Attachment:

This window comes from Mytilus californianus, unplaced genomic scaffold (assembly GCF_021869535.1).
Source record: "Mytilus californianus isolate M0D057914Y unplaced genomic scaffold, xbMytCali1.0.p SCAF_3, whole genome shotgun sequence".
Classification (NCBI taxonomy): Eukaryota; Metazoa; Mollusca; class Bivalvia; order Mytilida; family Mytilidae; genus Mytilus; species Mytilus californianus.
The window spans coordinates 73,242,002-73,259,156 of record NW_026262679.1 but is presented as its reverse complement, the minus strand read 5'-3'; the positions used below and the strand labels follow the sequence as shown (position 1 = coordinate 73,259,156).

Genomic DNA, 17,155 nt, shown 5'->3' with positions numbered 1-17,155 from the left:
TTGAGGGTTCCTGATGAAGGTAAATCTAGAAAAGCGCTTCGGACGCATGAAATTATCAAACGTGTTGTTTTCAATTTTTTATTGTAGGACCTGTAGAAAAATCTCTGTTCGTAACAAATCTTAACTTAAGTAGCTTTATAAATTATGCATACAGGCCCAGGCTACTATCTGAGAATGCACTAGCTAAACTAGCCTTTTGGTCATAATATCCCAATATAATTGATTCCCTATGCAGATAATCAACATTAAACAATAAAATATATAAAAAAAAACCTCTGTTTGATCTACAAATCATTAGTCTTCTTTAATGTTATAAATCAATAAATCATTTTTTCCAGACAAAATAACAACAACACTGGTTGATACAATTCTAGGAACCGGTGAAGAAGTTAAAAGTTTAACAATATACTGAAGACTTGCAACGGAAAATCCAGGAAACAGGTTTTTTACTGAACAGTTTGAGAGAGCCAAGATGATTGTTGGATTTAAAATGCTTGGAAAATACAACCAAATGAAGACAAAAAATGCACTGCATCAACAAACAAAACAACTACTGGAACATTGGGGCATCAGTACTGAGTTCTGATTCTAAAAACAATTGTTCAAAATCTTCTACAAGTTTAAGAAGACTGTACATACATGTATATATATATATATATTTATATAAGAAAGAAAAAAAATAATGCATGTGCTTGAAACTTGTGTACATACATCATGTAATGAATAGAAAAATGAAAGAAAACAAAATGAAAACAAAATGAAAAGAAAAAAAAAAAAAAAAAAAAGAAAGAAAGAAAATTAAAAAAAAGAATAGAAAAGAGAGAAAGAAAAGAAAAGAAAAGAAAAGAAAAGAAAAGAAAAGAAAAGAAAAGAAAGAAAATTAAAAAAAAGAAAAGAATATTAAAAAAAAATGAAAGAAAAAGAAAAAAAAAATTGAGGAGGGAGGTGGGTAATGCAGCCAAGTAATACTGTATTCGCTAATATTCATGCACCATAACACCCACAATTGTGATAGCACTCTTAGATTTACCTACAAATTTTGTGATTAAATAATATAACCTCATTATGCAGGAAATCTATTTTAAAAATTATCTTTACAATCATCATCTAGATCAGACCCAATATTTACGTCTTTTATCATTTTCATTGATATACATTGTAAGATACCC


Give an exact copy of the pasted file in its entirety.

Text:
This window comes from Mytilus californianus, unplaced genomic scaffold (assembly GCF_021869535.1).
Source record: "Mytilus californianus isolate M0D057914Y unplaced genomic scaffold, xbMytCali1.0.p SCAF_3, whole genome shotgun sequence".
Classification (NCBI taxonomy): Eukaryota; Metazoa; Mollusca; class Bivalvia; order Mytilida; family Mytilidae; genus Mytilus; species Mytilus californianus.
The window spans coordinates 73,242,002-73,259,156 of record NW_026262679.1 but is presented as its reverse complement, the minus strand read 5'-3'; the positions used below and the strand labels follow the sequence as shown (position 1 = coordinate 73,259,156).

Genomic DNA, 17,155 nt, shown 5'->3' with positions numbered 1-17,155 from the left:
TTGAGGGTTCCTGATGAAGGTAAATCTAGAAAAGCGCTTCGGACGCATGAAATTATCAAACGTGTTGTTTTCAATTTTTTATTGTAGGACCTGTAGAAAAATCTCTGTTCGTAACAAATCTTAACTTAAGTAGCTTTATAAATTATGCATACAGGCCCAGGCTACTATCTGAGAATGCACTAGCTAAACTAGCCTTTTGGTCATAATATCCCAATATAATTGATTCCCTATGCAGATAATCAACATTAAACAATAAAATATATAAAAAAAAACCTCTGTTTGATCTACAAATCATTAGTCTTCTTTAATGTTATAAATCAATAAATCATTTTTTCCAGACAAAATAACAACAACACTGGTTGATACAATTCTAGGAACCGGTGAAGAAGTTAAAAGTTTAACAATATACTGAAGACTTGCAACGGAAAATCCAGGAAACAGGTTTTTTACTGAACAGTTTGAGAGAGCCAAGATGATTGTTGGATTTAAAATGCTTGGAAAATACAACCAAATGAAGACAAAAAATGCACTGCATCAACAAACAAAACAACTACTGGAACATTGGGGCATCAGTACTGAGTTCTGATTCTAAAAACAATTGTTCAAAATCTTCTACAAGTTTAAGAAGACTGTACATACATGTATATATATATATATATTTATATAAGAAAGAAAAAAAATAATGCATGTGCTTGAAACTTGTGTACATACATCATGTAATGAATAGAAAAATGAAAGAAAACAAAATGAAAACAAAATGAAAAGAAAAAAAAAAAAAAAAAAAAGAAAGAAAGAAAATTAAAAAAAAGAATAGAAAAGAGAGAAAGAAAAGAAAAGAAAAGAAAAGAAAAGAAAAGAAAAGAAAAGAAAAGAAAGAAAATTAAAAAAAAGAAAAGAATATTAAAAAAAAATGAAAGAAAAAGAAAAAAAAAATTGAGGAGGGAGGTGGGTAATGCAGCCAAGTAATACTGTATTCGCTAATATTCATGCACCATAACACCCACAATTGTGATAGCACTCTTAGATTTACCTACAAATTTTGTGATTAAATAATATAACCTCATTATGCAGGAAATCTATTTTAAAAATTATCTTTACAATCATCATCTAGATCAGACCCAATATTTACGTCTTTTATCATTTTCATTGATATACATTGTAAGATACCC